and 4

Gupta and Suresh Kumar37 in theoretical population genetics. The Law has been applied to study not only the scattering of publications, but in other sphere of activities also. A study conducted by Garg and Lalitha Sharma38 of R&D indicators in Indian industry using Bradford’s Law bears testimony to this fact. Many scholars have studied the application of Bradford’s Law in the distribution of publications in journals, coverage in international indexing and abstracting services, etc., but few have analysed the applicability of Bradford’s Law in the distribution of journal citations in a particular institution. Hence, this study on the journals cited by the physicist of IISc in their doctoral theses becomes significant. IISc is the premier S&T research institute in the country, where research in all the major areas of physics is being carried out. IISc celebrated its centenary in 2008.

The main objectives of the study were: (i) To prepare a rank list of most cited journals by the IISc physicists.

(ii) To study the phenomenon of scattering for citation data. (iii) To test the appropriateness of verbal and graphical formulation of Bradford’s Law of Scattering.

A total of 690 journals containing 11,319 references collected from 79 doctoral theses were arranged in descending order of productivity. The study treated references as items and journals as sources. The verbal formulation was tested by three separate parameters for carrying the different number of periodicals, while for testing the appropriateness of graphical formulation, the natural log value of the cumulative number of journals was calculated for plotting the graph.

4.1 Bradford’s Law of Scattering
Bradford’s Law of Scattering describes a quantitative relation between
journals and the papers these publish. Samuel Clement Bradford, Chief Librarian at the London Science Museum, made statistical analysis of two geophysics bibliographies, the Current Bibliography of Applied Geophysics (1928-1931) and the Quarterly Bibliography of Lubrication (1931-1933)2. He tested the journals containing references to these fields in their descending order of productivity and then divided the articles into three approximately equal zones or groups. He termed the first one as the nuclear zone, which is highly productive; the second zone as moderately productive zone; and the third zone as peripheral zone or low productive zone. Bradford discovered regularity in DESIDOC Jl. Lib. Inf. Technol., 2010, 30(2)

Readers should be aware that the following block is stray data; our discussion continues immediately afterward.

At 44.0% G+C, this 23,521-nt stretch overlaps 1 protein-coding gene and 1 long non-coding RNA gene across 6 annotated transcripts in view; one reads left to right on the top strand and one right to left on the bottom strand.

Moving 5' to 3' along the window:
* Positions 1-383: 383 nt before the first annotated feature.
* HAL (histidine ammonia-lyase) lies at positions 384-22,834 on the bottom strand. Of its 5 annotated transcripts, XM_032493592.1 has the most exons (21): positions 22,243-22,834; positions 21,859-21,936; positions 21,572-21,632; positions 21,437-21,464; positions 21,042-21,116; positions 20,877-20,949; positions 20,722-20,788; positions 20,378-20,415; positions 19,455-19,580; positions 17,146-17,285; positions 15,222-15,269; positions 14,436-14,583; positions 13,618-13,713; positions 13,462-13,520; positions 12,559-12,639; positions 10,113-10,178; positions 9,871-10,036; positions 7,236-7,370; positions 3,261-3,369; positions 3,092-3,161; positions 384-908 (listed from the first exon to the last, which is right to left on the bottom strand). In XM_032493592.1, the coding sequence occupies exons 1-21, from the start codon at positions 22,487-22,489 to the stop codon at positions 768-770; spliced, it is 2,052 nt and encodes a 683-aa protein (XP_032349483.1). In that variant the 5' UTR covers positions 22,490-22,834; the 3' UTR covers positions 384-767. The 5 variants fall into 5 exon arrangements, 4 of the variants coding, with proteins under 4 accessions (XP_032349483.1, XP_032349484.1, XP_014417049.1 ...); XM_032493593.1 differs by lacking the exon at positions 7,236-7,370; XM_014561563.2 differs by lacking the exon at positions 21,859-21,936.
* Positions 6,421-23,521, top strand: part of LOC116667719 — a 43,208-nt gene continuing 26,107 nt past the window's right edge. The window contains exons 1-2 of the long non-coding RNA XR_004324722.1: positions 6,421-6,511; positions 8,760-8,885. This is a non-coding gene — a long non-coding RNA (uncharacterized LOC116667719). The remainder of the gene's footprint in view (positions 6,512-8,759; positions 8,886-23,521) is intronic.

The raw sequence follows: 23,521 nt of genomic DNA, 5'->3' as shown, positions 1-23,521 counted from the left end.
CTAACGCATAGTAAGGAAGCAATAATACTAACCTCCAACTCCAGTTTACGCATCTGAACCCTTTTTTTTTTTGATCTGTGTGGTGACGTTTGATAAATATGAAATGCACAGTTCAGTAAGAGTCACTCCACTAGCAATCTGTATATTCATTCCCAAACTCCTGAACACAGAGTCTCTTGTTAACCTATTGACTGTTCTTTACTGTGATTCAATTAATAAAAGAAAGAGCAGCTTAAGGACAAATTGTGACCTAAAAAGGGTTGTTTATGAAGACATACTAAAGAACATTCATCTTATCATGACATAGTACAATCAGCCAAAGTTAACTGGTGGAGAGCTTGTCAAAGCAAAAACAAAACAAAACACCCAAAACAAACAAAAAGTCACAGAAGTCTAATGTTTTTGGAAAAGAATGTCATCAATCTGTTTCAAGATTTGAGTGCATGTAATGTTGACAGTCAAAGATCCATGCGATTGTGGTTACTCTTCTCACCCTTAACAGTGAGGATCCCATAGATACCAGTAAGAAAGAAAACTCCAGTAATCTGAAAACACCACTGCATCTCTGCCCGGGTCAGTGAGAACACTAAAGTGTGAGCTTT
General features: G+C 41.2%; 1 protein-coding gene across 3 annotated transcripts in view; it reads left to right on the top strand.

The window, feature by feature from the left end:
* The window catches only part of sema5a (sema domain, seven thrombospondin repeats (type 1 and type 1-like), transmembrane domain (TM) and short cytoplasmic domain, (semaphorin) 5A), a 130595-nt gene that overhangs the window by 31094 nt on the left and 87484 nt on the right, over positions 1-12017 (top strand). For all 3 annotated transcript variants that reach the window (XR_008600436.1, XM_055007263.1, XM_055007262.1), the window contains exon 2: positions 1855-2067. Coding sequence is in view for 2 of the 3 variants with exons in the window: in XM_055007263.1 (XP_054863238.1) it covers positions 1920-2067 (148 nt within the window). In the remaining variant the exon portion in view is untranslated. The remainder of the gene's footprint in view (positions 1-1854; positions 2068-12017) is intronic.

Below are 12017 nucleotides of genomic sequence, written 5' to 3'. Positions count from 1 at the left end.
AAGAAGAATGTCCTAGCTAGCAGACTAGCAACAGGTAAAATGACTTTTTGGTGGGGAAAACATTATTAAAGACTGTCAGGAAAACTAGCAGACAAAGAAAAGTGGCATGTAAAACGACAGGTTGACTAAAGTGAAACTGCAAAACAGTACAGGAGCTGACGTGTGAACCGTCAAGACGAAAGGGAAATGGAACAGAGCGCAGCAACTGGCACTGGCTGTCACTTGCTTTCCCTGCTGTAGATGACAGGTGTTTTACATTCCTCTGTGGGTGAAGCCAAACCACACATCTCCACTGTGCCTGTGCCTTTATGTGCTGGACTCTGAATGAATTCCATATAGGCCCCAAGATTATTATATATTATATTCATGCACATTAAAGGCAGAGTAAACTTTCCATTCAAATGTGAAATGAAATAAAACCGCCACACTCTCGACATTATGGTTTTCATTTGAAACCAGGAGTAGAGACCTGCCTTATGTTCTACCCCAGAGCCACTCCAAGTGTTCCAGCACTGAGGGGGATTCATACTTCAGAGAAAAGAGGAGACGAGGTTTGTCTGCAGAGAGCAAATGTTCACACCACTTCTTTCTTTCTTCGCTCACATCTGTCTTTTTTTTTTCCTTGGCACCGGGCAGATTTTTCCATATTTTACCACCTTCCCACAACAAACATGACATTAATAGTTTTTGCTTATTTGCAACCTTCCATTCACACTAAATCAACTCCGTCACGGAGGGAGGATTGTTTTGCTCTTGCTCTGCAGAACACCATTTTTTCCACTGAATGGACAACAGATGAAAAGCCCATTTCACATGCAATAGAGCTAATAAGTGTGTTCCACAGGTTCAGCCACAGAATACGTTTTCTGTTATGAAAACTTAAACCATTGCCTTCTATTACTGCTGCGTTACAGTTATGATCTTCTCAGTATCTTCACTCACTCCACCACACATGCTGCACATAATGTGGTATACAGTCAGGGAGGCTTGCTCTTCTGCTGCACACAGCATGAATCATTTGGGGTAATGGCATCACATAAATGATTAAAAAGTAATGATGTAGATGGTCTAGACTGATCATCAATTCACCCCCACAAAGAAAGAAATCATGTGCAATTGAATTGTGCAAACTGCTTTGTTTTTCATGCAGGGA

calculating the number of titles in each of the three zones. On the basis of the observations, Bradford concluded that the ratio of the titles of journals in successive zones followed a common pattern. Bradford’s verbal formulation stated that if scientific journals are arranged in order of their decreasing productivity of articles on a given subject, they may be divided into a nucleus of periodicals more particularly devoted to the subject, and several ‘groups’ or ‘zones’ containing the same number of articles as the nucleus, where the number of periodicals in the nucleus and succeeding zones will be 1: n: n2, where ‘n’ is a multiplier3. Based on Bradford’s observations, Brookes39 suggested the following linear relation to describe the scattering phenomenon as: F(x) = a + b log x where F(x) is the cumulative number of references contained in the first x most productive journals, and a and b are constants. This is the most widely used formulation of Bradford’s Law. Vickery extended the verbal formulation to show that it can be applied to any number of zones of equal yield. Leimkuhler8 issued the following simple function for Bradford’ distribution, which was named after him: R(r) = a log ( 1 + br) where R (r) is the cumulative number of articles contributed by journals ranked 1 through r, and a and b are parameters. Similarly, Brookes derivation for journal productivity takes the form R (r) = a log (b/r) Further, Wilkinson7 noticed that the formulae provided by Leimkuhler and Brookes did not really describe the same phenomenon. Starting from the late 1960s, several mathematical formulations, models, and syntheses of previous statements related to Bradford’s Law have been put forth, but very little agreement exists about
which model is the best. Brookes expression of the Bradford distribution has however gained wide acceptance.

of the articles, to be followed by a second larger group of journals that accounts for another third, while a much larger group of journals picked up the last third3. There are two most widely recognised formulations of the so called Bradford’s Law: the verbal formulation which is derived from the verbal statement of Bradford’s conclusion, and the graphical formulation, which is an empirical expression derived from the graphical survey of a distribution of periodicals40. Bradford did not give a mathematical model for his law. Models were suggested later by Brookes, Vickery and Leimkuhler. Several authors, while explaining the scattering of articles in journals, have formulated many different models of Bradford’s Law. Leimkuhler developed a model based on Bradford’s verbal formulation as41: R (r) = a log (1+br) r = 1, 2, 3 … while explaining Leimkuhler’s Law, Egghe shows that a = Y0/log k b = k-1/r0 (2) (3) (1)

where r0 is the number of sources in the first Bradford group, Y0 the number of items in every Bradford group (all these group of item being of equal sizes), and k the Bradford multiplier. R(r) is the cumulative number of items produced by the sources of rank 1, 2, 3…r and a and b are constants appearing in the law of Leimkuhler. In forming Bradford groups, it is shown that the number of groups p is a parameter that can be chosen freely. Egghe22 has shown the mathematical formula for calculating the Bradford Multiplier k as k = (eγ ym) 1/p where g is Euler’s number (eg = 1.781). If the sources are ranked in decreasing order of productivity, then ym is the number of items in the most productivity sources. Then y0 and r0 are: Y0 = y2m log k and r0 = (k-1)Ym (5) (6) (4)